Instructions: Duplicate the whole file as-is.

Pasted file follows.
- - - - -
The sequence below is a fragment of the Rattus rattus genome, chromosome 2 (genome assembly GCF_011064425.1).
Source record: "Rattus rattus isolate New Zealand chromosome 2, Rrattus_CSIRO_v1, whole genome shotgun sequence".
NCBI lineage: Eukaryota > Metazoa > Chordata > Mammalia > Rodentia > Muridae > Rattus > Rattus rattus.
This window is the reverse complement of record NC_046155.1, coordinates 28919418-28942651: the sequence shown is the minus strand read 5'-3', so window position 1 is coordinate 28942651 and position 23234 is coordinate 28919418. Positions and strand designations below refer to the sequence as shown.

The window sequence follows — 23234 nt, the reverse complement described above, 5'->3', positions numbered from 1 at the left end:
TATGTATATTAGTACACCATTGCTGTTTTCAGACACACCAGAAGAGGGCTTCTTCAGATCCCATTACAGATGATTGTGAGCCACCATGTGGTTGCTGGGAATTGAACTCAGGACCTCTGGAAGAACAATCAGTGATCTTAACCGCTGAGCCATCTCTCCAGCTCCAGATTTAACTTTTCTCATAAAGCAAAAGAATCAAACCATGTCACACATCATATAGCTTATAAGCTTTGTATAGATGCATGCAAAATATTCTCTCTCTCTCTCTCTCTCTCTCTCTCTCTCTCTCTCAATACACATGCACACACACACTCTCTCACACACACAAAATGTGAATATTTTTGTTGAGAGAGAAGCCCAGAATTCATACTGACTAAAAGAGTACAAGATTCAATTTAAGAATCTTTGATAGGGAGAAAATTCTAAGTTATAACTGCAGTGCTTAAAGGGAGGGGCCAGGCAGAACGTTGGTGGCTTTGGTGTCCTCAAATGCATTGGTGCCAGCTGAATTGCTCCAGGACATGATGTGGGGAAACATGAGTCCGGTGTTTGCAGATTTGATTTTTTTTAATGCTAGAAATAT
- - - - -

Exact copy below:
The sequence below is a fragment of the Rattus rattus genome, chromosome 2 (genome assembly GCF_011064425.1).
Source record: "Rattus rattus isolate New Zealand chromosome 2, Rrattus_CSIRO_v1, whole genome shotgun sequence".
NCBI lineage: Eukaryota > Metazoa > Chordata > Mammalia > Rodentia > Muridae > Rattus > Rattus rattus.
This window is the reverse complement of record NC_046155.1, coordinates 28919418-28942651: the sequence shown is the minus strand read 5'-3', so window position 1 is coordinate 28942651 and position 23234 is coordinate 28919418. Positions and strand designations below refer to the sequence as shown.

The window sequence follows — 23234 nt, the reverse complement described above, 5'->3', positions numbered from 1 at the left end:
TATGTATATTAGTACACCATTGCTGTTTTCAGACACACCAGAAGAGGGCTTCTTCAGATCCCATTACAGATGATTGTGAGCCACCATGTGGTTGCTGGGAATTGAACTCAGGACCTCTGGAAGAACAATCAGTGATCTTAACCGCTGAGCCATCTCTCCAGCTCCAGATTTAACTTTTCTCATAAAGCAAAAGAATCAAACCATGTCACACATCATATAGCTTATAAGCTTTGTATAGATGCATGCAAAATATTCTCTCTCTCTCTCTCTCTCTCTCTCTCTCTCTCTCTCAATACACATGCACACACACACTCTCTCACACACACAAAATGTGAATATTTTTGTTGAGAGAGAAGCCCAGAATTCATACTGACTAAAAGAGTACAAGATTCAATTTAAGAATCTTTGATAGGGAGAAAATTCTAAGTTATAACTGCAGTGCTTAAAGGGAGGGGCCAGGCAGAACGTTGGTGGCTTTGGTGTCCTCAAATGCATTGGTGCCAGCTGAATTGCTCCAGGACATGATGTGGGGAAACATGAGTCCGGTGTTTGCAGATTTGATTTTTTTTAATGCTAGAAATAT